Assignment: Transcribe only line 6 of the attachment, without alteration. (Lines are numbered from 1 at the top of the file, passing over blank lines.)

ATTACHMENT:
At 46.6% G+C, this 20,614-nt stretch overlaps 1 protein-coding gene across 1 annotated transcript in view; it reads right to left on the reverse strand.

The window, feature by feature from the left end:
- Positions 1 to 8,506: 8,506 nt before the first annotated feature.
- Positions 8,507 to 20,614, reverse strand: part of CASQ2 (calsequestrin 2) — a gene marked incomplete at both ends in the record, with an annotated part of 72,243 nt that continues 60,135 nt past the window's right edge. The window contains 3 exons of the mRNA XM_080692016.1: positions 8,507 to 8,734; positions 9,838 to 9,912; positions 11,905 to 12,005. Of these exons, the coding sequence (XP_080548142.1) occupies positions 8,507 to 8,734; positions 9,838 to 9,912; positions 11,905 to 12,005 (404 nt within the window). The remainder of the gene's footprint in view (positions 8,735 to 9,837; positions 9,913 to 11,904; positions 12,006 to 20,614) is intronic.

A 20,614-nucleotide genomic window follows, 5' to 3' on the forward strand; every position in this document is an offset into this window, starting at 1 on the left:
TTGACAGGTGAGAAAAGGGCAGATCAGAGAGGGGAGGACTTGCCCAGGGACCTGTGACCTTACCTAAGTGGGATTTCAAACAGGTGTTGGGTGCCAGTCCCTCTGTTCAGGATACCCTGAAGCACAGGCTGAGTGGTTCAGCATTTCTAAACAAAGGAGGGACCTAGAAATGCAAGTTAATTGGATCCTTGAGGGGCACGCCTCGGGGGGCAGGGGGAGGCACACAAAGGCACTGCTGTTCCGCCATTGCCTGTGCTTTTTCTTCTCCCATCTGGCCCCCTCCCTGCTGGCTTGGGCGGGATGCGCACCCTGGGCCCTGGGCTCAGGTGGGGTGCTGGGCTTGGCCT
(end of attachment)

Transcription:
TTGACAGGTGAGAAAAGGGCAGATCAGAGAGGGGAGGACTTGCCCAGGGACCTGTGACCTTACCTAAGTGGGATTTCAAACAGGTGTTGGGTGCCAGTCCCTCTGTTCAGGATACCCTGAAGCACAGGCTGAGTGGTTCAGCATTTCTAAACAAAGGAGGGACCTAGAAATGCAAGTTAATTGGATCCTTGAGGGGCACGCCTCGGGGGGCAGGGGGAGGCACACAAAGGCACTGCTGTTCCGCCATTGCCTGTGCTTTTTCTTCTCCCATCTGGCCCCCTCCCTGCTGGCTTGGGCGGGATGCGCACCCTGGGCCCTGGGCTCAGGTGGGGTGCTGGGCTTGGCCT